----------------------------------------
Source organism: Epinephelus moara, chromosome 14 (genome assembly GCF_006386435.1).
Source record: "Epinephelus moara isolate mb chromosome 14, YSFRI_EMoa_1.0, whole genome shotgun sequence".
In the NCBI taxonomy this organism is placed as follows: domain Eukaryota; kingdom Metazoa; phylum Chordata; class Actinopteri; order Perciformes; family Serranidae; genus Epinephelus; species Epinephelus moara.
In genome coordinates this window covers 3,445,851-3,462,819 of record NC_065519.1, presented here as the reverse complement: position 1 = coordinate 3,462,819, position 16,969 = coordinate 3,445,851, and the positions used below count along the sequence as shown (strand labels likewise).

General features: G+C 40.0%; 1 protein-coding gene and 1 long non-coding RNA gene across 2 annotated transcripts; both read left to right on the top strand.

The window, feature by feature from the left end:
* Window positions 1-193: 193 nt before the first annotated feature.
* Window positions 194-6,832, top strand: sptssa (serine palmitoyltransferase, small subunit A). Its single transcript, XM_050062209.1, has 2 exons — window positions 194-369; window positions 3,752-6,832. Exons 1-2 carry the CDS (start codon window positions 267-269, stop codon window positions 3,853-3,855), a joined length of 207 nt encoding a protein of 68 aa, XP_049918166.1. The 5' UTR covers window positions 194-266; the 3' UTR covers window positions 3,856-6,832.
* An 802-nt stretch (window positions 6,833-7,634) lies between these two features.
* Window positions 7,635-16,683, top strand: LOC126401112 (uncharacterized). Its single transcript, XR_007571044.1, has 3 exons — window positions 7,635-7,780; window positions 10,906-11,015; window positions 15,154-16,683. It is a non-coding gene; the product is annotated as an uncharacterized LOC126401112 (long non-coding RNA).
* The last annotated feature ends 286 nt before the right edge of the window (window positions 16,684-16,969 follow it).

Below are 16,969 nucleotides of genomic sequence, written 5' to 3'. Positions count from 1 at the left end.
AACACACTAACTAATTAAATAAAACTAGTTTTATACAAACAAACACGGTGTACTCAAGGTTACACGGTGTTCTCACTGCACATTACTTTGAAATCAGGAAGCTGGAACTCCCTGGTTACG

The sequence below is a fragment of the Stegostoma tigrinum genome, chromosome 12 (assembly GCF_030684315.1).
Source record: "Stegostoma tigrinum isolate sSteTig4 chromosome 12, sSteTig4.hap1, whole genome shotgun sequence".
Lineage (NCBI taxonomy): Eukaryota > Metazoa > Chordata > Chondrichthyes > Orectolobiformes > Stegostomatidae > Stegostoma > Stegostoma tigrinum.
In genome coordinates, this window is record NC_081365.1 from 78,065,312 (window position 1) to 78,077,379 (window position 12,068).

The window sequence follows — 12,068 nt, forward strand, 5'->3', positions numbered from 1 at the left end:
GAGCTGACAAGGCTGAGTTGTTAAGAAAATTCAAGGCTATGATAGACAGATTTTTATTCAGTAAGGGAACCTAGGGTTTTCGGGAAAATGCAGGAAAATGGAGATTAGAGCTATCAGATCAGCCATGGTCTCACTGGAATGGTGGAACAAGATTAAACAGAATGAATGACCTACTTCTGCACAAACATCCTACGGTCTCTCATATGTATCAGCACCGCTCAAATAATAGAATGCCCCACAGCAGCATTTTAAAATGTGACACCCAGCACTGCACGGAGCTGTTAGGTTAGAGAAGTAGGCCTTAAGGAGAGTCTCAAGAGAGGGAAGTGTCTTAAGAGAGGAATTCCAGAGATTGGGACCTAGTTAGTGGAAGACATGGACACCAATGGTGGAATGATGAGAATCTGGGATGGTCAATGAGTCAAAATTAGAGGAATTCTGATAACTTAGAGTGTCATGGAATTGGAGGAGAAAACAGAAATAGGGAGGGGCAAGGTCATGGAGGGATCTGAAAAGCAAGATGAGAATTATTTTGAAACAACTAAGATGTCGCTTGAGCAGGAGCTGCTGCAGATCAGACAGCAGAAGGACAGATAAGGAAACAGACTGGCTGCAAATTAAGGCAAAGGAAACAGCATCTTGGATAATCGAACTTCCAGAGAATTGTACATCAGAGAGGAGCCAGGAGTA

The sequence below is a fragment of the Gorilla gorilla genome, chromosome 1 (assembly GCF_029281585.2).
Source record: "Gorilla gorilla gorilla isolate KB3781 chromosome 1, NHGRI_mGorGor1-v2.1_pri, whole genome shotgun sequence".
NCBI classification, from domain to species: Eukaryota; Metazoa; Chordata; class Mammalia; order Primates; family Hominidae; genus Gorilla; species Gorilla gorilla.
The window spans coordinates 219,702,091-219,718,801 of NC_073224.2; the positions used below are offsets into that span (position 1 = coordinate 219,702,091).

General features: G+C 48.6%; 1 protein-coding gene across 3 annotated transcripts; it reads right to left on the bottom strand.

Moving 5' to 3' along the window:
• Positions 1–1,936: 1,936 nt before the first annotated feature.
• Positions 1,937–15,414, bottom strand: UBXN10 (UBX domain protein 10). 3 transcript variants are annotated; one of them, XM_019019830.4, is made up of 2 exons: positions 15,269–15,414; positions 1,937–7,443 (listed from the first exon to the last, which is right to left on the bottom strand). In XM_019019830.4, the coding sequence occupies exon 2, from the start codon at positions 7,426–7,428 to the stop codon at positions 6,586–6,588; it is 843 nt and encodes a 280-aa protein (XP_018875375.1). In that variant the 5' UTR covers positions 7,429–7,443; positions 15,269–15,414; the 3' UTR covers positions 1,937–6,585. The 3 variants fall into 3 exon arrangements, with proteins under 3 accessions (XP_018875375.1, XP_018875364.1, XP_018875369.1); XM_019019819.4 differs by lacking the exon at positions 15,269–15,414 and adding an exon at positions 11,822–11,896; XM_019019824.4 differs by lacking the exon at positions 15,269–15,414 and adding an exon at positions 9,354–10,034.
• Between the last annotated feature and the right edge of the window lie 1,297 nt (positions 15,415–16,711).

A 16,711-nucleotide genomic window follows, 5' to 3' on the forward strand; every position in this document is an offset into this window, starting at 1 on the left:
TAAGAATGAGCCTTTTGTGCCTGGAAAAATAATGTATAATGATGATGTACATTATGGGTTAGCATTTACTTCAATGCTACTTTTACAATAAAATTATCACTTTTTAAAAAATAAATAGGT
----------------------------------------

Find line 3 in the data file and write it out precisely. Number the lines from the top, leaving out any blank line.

In the NCBI taxonomy this organism is placed as follows: domain Eukaryota; kingdom Metazoa; phylum Chordata; class Actinopteri; order Perciformes; family Serranidae; genus Epinephelus; species Epinephelus moara.